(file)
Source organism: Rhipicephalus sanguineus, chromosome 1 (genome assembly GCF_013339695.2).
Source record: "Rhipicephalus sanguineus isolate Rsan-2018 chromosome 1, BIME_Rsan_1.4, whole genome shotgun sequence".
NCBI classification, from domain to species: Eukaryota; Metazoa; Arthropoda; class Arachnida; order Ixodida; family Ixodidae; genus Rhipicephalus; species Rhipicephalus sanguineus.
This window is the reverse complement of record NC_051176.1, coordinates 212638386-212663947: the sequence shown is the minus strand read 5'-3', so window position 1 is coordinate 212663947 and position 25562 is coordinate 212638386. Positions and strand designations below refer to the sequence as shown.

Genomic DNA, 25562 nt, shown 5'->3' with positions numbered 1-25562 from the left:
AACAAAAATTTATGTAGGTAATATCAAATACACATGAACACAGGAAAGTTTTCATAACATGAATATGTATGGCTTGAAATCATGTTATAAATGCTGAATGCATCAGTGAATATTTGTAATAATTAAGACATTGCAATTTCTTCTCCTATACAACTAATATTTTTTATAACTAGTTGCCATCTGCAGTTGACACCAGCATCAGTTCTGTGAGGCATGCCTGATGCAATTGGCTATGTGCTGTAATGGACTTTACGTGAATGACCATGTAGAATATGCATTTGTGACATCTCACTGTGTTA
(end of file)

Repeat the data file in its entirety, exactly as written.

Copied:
Source organism: Rhipicephalus sanguineus, chromosome 1 (genome assembly GCF_013339695.2).
Source record: "Rhipicephalus sanguineus isolate Rsan-2018 chromosome 1, BIME_Rsan_1.4, whole genome shotgun sequence".
NCBI classification, from domain to species: Eukaryota; Metazoa; Arthropoda; class Arachnida; order Ixodida; family Ixodidae; genus Rhipicephalus; species Rhipicephalus sanguineus.
This window is the reverse complement of record NC_051176.1, coordinates 212638386-212663947: the sequence shown is the minus strand read 5'-3', so window position 1 is coordinate 212663947 and position 25562 is coordinate 212638386. Positions and strand designations below refer to the sequence as shown.

Genomic DNA, 25562 nt, shown 5'->3' with positions numbered 1-25562 from the left:
AACAAAAATTTATGTAGGTAATATCAAATACACATGAACACAGGAAAGTTTTCATAACATGAATATGTATGGCTTGAAATCATGTTATAAATGCTGAATGCATCAGTGAATATTTGTAATAATTAAGACATTGCAATTTCTTCTCCTATACAACTAATATTTTTTATAACTAGTTGCCATCTGCAGTTGACACCAGCATCAGTTCTGTGAGGCATGCCTGATGCAATTGGCTATGTGCTGTAATGGACTTTACGTGAATGACCATGTAGAATATGCATTTGTGACATCTCACTGTGTTA